Find your local club for each of the organizations below and contact them for information on their programs. If they do not have an ongoing program that specifically suits you, you can ask if you send a letter of request for their consideration. It can't hurt to ask. We've used these clubs in this way to help people in our "Show Me The Money Contest."
Here are some similar resources we found while doing a research project in Arkansas that will show you the kind of help that may be available in your area:
Emergency Money Available From United Cerebral Palsy...might be able to be used to help finance a van if funds are not available from other sources. Contact: United Cerebral Palsy, 10400 W. 36th, Little Rock, AR 72204, 501-228-3834, www.ucpcark.org/ucpservices.html
Grants From Local Kiwanis...can be used to help people obtain special equipped vans. Their funding is limited, but they may be able to offer some assistance. A letter is required describing the details of the situation and it will be presented to the board. Contact: El Dorado Kiwanis Club, P.O. Box 1187, El Dorado, AR 71730, 870-862-9876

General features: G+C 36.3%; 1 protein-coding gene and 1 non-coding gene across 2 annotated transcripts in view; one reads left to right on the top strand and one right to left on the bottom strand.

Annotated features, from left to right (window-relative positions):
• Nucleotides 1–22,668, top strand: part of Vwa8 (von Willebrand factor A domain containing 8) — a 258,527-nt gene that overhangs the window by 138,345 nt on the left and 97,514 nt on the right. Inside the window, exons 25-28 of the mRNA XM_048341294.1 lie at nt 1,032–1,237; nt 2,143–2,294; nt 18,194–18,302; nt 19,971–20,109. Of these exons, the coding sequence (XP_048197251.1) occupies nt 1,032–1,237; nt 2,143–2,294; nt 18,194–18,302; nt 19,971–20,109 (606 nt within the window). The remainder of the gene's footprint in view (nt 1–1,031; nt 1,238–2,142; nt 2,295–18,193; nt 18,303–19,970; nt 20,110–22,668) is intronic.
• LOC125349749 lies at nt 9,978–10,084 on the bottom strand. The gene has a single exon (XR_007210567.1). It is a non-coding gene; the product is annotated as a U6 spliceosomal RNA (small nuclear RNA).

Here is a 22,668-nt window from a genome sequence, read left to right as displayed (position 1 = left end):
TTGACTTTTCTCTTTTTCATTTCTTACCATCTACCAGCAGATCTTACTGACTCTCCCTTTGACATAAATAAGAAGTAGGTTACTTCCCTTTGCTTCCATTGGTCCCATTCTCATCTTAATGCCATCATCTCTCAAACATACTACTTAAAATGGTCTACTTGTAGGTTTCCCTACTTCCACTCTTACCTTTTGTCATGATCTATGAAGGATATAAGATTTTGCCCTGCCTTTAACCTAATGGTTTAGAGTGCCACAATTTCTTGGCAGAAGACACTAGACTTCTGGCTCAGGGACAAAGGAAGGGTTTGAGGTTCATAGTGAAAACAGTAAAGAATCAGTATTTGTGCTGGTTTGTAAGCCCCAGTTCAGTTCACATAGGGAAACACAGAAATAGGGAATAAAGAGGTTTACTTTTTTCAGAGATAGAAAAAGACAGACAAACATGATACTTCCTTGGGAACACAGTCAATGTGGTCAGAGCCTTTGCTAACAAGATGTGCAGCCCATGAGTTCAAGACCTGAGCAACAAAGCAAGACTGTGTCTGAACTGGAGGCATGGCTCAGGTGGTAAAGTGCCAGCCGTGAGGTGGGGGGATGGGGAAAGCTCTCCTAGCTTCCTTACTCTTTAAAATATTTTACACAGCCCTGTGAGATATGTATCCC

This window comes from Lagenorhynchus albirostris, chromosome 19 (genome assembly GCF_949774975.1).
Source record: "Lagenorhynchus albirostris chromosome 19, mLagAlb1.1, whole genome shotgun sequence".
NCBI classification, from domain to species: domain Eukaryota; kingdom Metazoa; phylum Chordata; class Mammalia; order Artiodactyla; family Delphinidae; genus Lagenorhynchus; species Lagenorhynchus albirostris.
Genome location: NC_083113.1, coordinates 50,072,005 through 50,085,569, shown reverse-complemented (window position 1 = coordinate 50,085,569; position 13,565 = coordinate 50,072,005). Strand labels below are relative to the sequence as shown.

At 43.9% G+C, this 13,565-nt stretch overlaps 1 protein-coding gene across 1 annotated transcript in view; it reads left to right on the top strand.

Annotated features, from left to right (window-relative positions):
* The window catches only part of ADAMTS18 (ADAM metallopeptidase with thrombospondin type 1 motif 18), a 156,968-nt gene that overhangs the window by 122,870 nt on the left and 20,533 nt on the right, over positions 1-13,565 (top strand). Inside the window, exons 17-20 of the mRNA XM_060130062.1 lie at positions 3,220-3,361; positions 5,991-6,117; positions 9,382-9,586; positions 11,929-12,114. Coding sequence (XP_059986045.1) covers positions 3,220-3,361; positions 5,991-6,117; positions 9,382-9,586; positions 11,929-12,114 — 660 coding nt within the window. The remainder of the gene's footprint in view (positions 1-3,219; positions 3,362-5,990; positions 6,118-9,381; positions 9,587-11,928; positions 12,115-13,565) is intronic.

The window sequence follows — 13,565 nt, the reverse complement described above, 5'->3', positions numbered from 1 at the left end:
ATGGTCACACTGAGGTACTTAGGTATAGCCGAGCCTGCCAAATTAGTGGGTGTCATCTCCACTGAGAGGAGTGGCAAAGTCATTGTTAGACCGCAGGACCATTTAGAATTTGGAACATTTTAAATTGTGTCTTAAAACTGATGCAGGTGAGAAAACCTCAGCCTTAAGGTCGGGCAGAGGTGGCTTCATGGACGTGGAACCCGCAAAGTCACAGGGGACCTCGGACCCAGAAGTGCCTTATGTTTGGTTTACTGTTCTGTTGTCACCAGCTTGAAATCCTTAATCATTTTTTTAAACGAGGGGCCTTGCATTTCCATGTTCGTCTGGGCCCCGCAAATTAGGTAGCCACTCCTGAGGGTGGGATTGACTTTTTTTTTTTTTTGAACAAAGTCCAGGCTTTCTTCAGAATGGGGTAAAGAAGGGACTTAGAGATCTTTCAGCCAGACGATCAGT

Low Interest Loans And Cheap Payments...are available for those who need money to cover the costs of adaptive equipment. An equipment exchange program and used wheelchair vans are also listed on the website. Contact: ICAN-Increasing Capabilities Access Network, Arkansas Rehabilitation Service, 2201 Brookwood, #117, Little Rock, AR 72202, 800-828-2799, www.arkansas-ican.org
Grant To Purchase A Special Equipped Van...may be available if it is going to help a child. Contact: First Hand Foundation, 2800 Rockcreek Parkway, Kansas City, MO 64117, 816-201-1569, www.firsthandfoundation.org